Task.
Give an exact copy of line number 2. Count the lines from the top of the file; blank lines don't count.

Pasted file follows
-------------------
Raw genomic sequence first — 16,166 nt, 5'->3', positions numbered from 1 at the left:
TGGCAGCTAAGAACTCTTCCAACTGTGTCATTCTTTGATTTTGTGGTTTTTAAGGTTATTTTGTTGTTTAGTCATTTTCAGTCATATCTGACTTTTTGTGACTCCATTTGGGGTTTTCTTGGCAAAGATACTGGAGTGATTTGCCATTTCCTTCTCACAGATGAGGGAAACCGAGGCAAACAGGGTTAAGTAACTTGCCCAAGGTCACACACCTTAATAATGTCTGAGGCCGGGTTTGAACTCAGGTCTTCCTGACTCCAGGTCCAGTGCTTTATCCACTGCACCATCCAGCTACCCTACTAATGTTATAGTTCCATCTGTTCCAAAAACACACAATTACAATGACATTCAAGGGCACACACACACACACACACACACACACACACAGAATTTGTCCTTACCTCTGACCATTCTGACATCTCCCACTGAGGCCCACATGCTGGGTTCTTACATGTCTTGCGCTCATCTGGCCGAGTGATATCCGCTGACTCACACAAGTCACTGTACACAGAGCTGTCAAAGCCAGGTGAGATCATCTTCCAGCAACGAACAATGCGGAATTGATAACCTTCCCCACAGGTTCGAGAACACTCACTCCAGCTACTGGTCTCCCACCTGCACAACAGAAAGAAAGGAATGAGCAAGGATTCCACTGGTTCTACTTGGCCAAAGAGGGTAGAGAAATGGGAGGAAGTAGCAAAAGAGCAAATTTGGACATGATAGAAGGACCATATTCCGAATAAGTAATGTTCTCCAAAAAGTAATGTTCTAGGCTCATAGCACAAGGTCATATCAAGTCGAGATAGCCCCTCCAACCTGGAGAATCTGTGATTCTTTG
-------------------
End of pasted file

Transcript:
TGGCAGCTAAGAACTCTTCCAACTGTGTCATTCTTTGATTTTGTGGTTTTTAAGGTTATTTTGTTGTTTAGTCATTTTCAGTCATATCTGACTTTTTGTGACTCCATTTGGGGTTTTCTTGGCAAAGATACTGGAGTGATTTGCCATTTCCTTCTCACAGATGAGGGAAACCGAGGCAAACAGGGTTAAGTAACTTGCCCAAGGTCACACACCTTAATAATGTCTGAGGCCGGGTTTGAACTCAGGTCTTCCTGACTCCAGGTCCAGTGCTTTATCCACTGCACCATCCAGCTACCCTACTAATGTTATAGTTCCATCTGTTCCAAAAACACACAATTACAATGACATTCAAGGGCACACACACACACACACACACACACACACACAGAATTTGTCCTTACCTCTGACCATTCTGACATCTCCCACTGAGGCCCACATGCTGGGTTCTTACATGTCTTGCGCTCATCTGGCCGAGTGATATCCGCTGACTCACACAAGTCACTGTACACAGAGCTGTCAAAGCCAGGTGAGATCATCTTCCAGCAACGAACAATGCGGAATTGATAACCTTCCCCACAGGTTCGAGAACACTCACTCCAGCTACTGGTCTCCCACCTGCACAACAGAAAGAAAGGAATGAGCAAGGATTCCACTGGTTCTACTTGGCCAAAGAGGGTAGAGAAATGGGAGGAAGTAGCAAAAGAGCAAATTTGGACATGATAGAAGGACCATATTCCGAATAAGTAATGTTCTCCAAAAAGTAATGTTCTAGGCTCATAGCACAAGGTCATATCAAGTCGAGATAGCCCCTCCAACCTGGAGAATCTGTGATTCTTTG